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Shares in BP rose on the London Stock Exchange today - that, despite reports that the company's second-quarter dividend will be suspended. BP had been under pressure from the Obama administration to make such a move and use the funds to intensify cleanup in the Gulf. But many people in Britain have bristled at some of the attacks on BP coming out of Washington, saying the tone has become distinctly anti-British.

NPR's Rob Gifford reports from London.

ROB GIFFORD: How is this for a line from London in response to President Obama's criticisms of BP: A crude, bigoted, xenophobic display of partisan, political, presidential petulance?

Thats not just some over caffeinated British blogger. It's Lord Tebbit, Margaret Thatcher's deputy. He was expressing the views of what many across the pond here says is an attempt by President Obama to keep U.S. anger focused away from his administration and on BP and its English CEO, Tony Hayward.

One of Britain's top business leaders, John Napier, has written an open letter to President Obama to complain.

Mr. JOHN NAPIER (Chairman, RSA): The language and rhetoric of this dispute is going to the danger zone, it was becoming too highly personalized. The interpretation over here, not just by me but others, is that it has a certain anti-British rhetoric to it and that has to be of concern.

GIFFORD: Various experts here have pointed out that BP is, in fact, a huge multinational with many assets and employees in the United States, but American companies were also implicated in the oil spill.

Simon Boxall works at Britain's National Oceanography Center.

Dr. SIMON BOXALL (Physical Oceanographer, National Oceanography Center): This well is actually owned and operated by and American company, Transocean. The operations going on at the time when the incident happened and Halliburton was an American come, and the blowout preventer that failed was American, as well. And don't forget, this oil is for the domestic U.S. market.

GIFFORD: Other commentators and bloggers have picked up on that point. You want the oil, America, asked one? You clean up the mess.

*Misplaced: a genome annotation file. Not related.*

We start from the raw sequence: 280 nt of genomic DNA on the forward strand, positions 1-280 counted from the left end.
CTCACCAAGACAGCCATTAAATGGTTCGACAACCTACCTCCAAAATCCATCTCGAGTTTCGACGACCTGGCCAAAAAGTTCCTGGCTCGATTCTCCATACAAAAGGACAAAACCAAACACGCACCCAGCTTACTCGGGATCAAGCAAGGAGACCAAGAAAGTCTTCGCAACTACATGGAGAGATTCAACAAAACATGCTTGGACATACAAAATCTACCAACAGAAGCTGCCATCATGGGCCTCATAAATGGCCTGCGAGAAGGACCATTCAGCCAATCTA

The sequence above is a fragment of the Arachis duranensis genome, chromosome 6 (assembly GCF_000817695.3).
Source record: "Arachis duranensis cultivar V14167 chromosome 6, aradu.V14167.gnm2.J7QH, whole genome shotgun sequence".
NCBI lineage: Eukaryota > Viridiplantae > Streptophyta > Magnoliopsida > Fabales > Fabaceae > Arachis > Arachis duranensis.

GIFFORD: The British government's response so far has been much more measured. Speaking on a visit to Afghanistan, new Prime Minister David Cameron said he understood the U.S. government's frustration over the spill. But then the famously jingoistic Daily Mail newspaper ran a front-page headline that read: Stand up for your country, Mr. Cameron.

The mood was heightened further by suggestions from Washington that BP should suspend its dividend to shareholders; some news outlets here say that will be announced next week. Since major British and some U.S. pension funds are heavily invested in BP, politicians such as the Labour Party's Tom Watson haven't taken kindly to the suggestion.

Mr. TOM WATSON (Member of Parliament): Prime Minister David Cameron is in Afghanistan to show solidarity with our American allies for the work we're doing over there. I hope that he demands that solidarity back for British pensioners and U.S. pensioners.

GIFFORD: Not everyone here is up in arms though about the rhetoric from Washington. Michael Howard is the former leader of the British Conservative Party.

Mr. MICHAEL HOWARD (Former Leader, Conservative Party): We need to bear in mind - we on this side of the Atlantic - just what we would feel like if an American company had been responsible for the biggest oil spill in our history, and had admitted that there were shortcomings in the way in which it had planned its operations, as BP pretty well has, I think we would be pretty cross with that American company.

GIFFORD: The White House has invited BP Chairman Carl-Henric Svanberg to meet with senior Obama administration officials next Wednesday. British Prime Minister David Cameron is due to speak to President Obama over the weekend.

Rob Gifford, NPR News, London.

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